Swimming in the Fjords of Marseille


Calanque de MorgiouCalanque de SormiouA small calanque about an hour's walk from Callelonge
Since arriving in mid-September and up to two weeks ago, the weather has been summer-like with a comfortable daytime temperature of 75 to 80 degrees F. Then, in one day, fall arrived. Shirt sleeves grew in length, a second layer of clothing added in the evening. Before this brief Marseille period of summertime recedes in my memory, let me describe a perfect warm day Marseille outing on October 3rd.

The calanques are very small fjords, tiny coves set amid white limestone cliffs and mountains and occasionally dramatic facades of stone. They sit aside 12 miles of coastline and are about 2.5 miles in width. The calanques are managed by various local governments with plans in process for them to be better protected as a national park sometime after 2010. They are a haven for hikers, rock climbers, sailors, bathers, fisherman, tourists on excursion boats from le vieux port in Marseille (who don’t disembark), and the lucky owners of tiny cabanons marseillais, family owned vacation cabins. Located within the municipality of Marseille, some calanques are a twenty-minute bus ride from the city center.

Joined by friends from the U.S who also enjoy hiking, we took the metro to Rond Point du Prado and then boarded a waiting bus #23. The bus was full as we headed south; we started talking with an older couple who were curious about four people talking English on their bus. The husband was Egyptian and the wife was Turkish and they wished us a good sojourn in Marseille as they got off the bus before us.

At our stop, we found ourselves at La Cayolle at the outskirts of the city and next to the white chalky mountains that are visible from most anywhere in the city. We hiked a trail and looked back at Marseille and then down a valley to the Calanque de Sormiou. It looked like a miniature port village and we followed a trail down that ranged alongside mostly one lane paved road. It was a Saturday, so locals in cars were taking advantage. The distance on foot from the bus stop to the calanques was perhaps only 2 miles.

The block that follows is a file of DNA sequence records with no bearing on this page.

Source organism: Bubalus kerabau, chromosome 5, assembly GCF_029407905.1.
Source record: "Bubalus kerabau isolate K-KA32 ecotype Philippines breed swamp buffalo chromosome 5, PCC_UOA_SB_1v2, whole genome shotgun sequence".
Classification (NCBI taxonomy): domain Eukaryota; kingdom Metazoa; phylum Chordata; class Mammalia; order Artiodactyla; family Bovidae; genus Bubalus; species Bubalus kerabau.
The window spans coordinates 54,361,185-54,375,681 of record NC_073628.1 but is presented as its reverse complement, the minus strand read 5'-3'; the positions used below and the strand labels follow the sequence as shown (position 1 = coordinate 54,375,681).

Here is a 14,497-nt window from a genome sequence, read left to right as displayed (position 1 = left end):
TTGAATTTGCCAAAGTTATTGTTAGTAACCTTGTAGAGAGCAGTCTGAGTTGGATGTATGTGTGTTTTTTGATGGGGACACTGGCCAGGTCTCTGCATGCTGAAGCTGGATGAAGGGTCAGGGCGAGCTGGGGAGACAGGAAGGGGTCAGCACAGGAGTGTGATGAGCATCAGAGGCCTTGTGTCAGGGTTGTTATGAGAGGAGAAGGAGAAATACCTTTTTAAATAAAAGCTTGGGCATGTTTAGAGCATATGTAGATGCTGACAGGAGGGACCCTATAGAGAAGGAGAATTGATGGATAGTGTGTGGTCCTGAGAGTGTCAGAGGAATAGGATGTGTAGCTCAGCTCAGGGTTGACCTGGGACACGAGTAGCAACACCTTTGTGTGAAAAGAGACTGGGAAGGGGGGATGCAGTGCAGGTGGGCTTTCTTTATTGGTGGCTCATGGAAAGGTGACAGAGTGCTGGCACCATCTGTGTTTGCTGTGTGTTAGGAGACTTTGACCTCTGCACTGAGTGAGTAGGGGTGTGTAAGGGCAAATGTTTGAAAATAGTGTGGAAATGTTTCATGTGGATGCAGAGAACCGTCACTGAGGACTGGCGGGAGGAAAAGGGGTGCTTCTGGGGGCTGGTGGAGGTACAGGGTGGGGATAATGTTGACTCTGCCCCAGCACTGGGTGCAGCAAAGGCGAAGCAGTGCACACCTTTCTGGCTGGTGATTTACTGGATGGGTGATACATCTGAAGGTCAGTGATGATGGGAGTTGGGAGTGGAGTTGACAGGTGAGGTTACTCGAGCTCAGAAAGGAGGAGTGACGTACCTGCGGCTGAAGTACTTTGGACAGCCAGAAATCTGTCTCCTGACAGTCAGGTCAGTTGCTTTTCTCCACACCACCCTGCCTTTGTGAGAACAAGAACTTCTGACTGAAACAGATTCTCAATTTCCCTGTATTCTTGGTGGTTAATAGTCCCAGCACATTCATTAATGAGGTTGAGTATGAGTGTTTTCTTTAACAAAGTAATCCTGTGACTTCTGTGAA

At the bottom of the valley we walked through a lane of cabanons. These started off as cabins for fisherman and sheepherders and over generations within families have been enlarged to still microscopic (to an American’s eyes) vacation cabins, modest but cozy. We then found pleasure boats in a tiny harbor and beached ashore, one restaurant overlooking a rocky beach full of bathers, and more dwellings on both sides of the cove.

The color of the water was intensely clear and azure. Yes this is – or near – the cote d’azur! We followed the European custom of a discrete change to swimming attire in full view of everyone’s averted eyes. (This is accomplished using a towel either standing or sitting.) Then, we plunged! The water temperature was refreshingly warm and the clarity of the water proven by a number of snorkelers. A hike and a swim: what pleasure!

Departing, we followed a path going south past idyllic, larger cabins each with its required outdoor dining table with a view of the calanque. We started to climb steep switchbacks to a height of 755 feet and looked down to Sormiou and the sea, sky, and small islands towards Marseille. We then followed a path down and across to the Calanque de Morgiou. The rocky path was well-marked and maintained.

Morgiou is more difficult to reach and probably less visited, but similar in ingredients to Sormiou: day trippers arriving by car over a one lane paved road, hikers arriving from several directions, cute cabanons, a rocky beach and rockier coves, small pleasure boats, and one busy restaurant with coveted open air seating. After a picnic and another delightful swim, we headed out of the valley on an easy trail to the stop for bus #22 and civilization. The total distance hiked was perhaps six miles.

Back in Marseille, feeling sandy and contented from the exercise, sea water, and fresh air, we stopped for a drink in an outdoor café. Marseille has a seemingly endless number of busy cafes and appears to be bucking the trend of a declining number of cafes in France.

On this warm Saturday in early October in Marseille, with the cold Rhone River valley wind soon to arrive, urban life and nature mixed easily.


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One Response to “Swimming in the Fjords of Marseille”

  1. Gloria and Karl Says:

    Rudy, what will the water temp be like in late May? Glo

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